A STEMI is a type of heart attack. There are different options for treating a STEMI.
What is an ST elevation myocardial infarction?
The medical term for heart attack is myocardial infarction or MI. Some types of myocardial infarctions, or heart attacks, are caused by a partially blocked coronary artery. A heart attack with a completely blocked coronary artery is called a STEMI.
STEMI stands for ST Elevation Myocardial Infarction. On a heart tracing there is a particular area that is called the ST segment. When this segment is elevated, the person is said to have a STEMI. All STEMI patients in Fraser Health are transported to Royal Columbian Hospital for STEMI treatment.
Where would I receive treatment for a STEMI?
Treatment for STEMI in Fraser Health takes place at Royal Columbian Hospital, in our Cardiac Catheterization Laboratory, with special equipment and staff.
Once the procedure is complete, the patient usually returns to the hospital where he or she was transferred from. However, some patients may need to stay at Royal Columbian Hospital for further treatment. If the patient comes to Royal Columbian Hospital directly from home or somewhere in the community, they will be admitted to Royal Columbian Hospital. Sometimes, we will arrange transport of patients to a community hospital near where the patient lives.
How is a STEMI diagnosed?
A STEMI is diagnosed by heart tracing or electrocardiogram (ECG). If a person is having symptoms of a heart attack, an ECG is performed when a person first seeks medical help. If a person calls for an ambulance, the paramedics will usually perform this heart tracing and transmit it to Royal Columbian Hospital to be read by a doctor. If a person goes into the emergency room for medical help, then the electrocardiogram will be done when they arrive.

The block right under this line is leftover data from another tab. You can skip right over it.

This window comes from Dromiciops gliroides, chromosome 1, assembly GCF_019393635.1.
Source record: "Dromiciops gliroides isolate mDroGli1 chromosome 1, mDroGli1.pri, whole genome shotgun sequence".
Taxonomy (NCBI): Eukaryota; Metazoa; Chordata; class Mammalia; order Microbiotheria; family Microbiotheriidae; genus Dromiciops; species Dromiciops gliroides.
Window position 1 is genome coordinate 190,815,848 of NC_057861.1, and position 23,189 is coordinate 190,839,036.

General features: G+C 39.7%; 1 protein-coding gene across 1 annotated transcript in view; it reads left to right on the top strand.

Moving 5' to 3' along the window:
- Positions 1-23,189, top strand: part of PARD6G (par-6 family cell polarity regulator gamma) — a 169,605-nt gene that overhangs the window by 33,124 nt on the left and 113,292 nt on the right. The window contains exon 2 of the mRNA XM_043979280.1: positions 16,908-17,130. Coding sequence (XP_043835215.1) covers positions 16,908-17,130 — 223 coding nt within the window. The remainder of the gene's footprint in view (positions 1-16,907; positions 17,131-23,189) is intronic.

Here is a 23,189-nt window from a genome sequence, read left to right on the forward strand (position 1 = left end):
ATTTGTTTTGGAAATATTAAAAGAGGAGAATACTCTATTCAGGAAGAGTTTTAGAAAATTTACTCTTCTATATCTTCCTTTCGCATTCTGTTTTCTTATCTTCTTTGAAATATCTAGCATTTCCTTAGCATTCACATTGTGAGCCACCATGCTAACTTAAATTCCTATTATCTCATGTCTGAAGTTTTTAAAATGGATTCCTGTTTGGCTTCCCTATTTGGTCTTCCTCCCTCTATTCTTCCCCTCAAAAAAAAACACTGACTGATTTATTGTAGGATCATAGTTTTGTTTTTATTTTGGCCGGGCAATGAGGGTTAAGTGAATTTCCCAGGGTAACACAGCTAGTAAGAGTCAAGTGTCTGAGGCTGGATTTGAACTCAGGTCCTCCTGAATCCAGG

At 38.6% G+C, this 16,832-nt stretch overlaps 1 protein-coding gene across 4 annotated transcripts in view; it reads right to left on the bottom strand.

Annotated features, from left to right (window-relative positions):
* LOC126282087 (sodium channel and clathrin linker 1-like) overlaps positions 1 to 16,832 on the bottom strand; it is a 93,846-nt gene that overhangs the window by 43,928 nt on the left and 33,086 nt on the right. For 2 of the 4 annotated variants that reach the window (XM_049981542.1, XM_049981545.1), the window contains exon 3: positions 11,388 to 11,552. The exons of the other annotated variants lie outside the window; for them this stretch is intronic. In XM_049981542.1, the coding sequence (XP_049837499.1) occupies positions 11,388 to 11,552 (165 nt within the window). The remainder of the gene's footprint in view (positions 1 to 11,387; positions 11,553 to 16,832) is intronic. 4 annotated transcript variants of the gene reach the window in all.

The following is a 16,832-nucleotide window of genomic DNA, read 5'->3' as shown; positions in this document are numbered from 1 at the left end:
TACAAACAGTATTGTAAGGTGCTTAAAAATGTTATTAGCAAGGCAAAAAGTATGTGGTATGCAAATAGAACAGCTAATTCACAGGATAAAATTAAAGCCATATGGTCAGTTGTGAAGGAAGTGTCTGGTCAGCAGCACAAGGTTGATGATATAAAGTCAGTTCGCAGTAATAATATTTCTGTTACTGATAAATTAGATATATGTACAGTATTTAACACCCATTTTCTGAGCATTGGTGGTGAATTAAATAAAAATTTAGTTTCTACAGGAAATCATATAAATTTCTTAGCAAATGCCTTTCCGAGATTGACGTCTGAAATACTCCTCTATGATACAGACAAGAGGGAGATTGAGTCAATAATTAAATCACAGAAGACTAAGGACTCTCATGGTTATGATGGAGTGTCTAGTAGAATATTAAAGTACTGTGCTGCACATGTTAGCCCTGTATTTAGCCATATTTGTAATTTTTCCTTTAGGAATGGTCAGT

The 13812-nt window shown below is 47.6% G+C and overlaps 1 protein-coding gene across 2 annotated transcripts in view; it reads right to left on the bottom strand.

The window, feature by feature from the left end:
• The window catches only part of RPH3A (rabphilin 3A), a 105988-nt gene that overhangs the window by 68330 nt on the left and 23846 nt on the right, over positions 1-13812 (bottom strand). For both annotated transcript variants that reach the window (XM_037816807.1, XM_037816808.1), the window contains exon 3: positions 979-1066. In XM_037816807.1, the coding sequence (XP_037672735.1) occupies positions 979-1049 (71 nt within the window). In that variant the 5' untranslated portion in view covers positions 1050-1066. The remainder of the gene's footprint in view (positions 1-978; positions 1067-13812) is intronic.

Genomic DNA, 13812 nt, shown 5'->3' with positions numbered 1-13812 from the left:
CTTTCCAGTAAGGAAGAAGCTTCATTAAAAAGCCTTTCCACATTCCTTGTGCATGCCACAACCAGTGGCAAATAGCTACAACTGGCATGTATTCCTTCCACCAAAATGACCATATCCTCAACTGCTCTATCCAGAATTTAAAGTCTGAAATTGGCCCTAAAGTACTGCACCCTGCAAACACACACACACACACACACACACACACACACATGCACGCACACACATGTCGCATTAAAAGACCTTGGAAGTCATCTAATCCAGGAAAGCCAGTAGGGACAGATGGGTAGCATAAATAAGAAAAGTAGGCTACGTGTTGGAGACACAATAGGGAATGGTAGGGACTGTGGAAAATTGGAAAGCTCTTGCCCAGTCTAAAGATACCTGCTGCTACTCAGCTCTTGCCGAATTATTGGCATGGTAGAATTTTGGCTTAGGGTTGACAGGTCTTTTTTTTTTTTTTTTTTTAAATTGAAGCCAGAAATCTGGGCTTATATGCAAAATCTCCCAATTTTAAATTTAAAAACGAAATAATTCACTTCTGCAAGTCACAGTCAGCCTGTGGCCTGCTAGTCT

What are the treatment options for a STEMI?
There are four possibilities for treatment of a heart attack. Which treatment you receive will depend on the results of your tests, and will be discussed between you and your heart doctor or cardiologist.
Option 1: Percutaneous coronary intervention (PCI)
First, we look for where the blockage is located. This procedure is called an angiogram. Then, in most cases, we open the blocked artery with a procedure called percutaneous coronary intervention (PCI), which is an angioplasty with a stent.
A heart specialist called a cardiologist does these procedures. Once we locate the block, the next step is to open the blockage. Usually, we do this by inserting a small hollow balloon with a small metal tube called a stent. We open the stent at the site of the blockage. This allows blood to flow to the heart muscle.
Option 2: Thrombolysis
Most often when a person has a heart attack, there is a blood clot blocking blood flow in the heart arteries. Sometimes, the doctor will recommend a special clot-busting drug to be given. This may be done in addition to percutaneous coronary intervention or may be instead of percutaneous coronary intervention.
The clot-busting drug breaks up all clots in the body including the one that is blocking the heart artery. For this reason, patients are prone to bleeding. Your doctor will screen you carefully to determine if you can safely have this clot-busting drug.
Option 3: Medications
Some people do not need to have a percutaneous coronary intervention or thrombolysis. Your doctor may suggest medications to help with any symptoms that you may have. If your doctor suggests this, he or she will work with you to find the right medications for you.
Option 4: Coronary bypass surgery
Some patients who have a heart attack have several blocked arteries and require coronary bypass surgery. This usually occurs at a different time than the heart attack. Initially, the cardiologist will open the blocked artery that is causing the heart attack with percutaneous coronary intervention. Then the cardiologist will suggest coronary bypass surgery to treat the other blockages.
How long will I stay in hospital after a heart attack?
Patients generally remain in hospital two to five days after a heart attack. Your length of stay will depend on the severity of your heart attack, type of treatment you receive and any complications that you may have after the heart attack.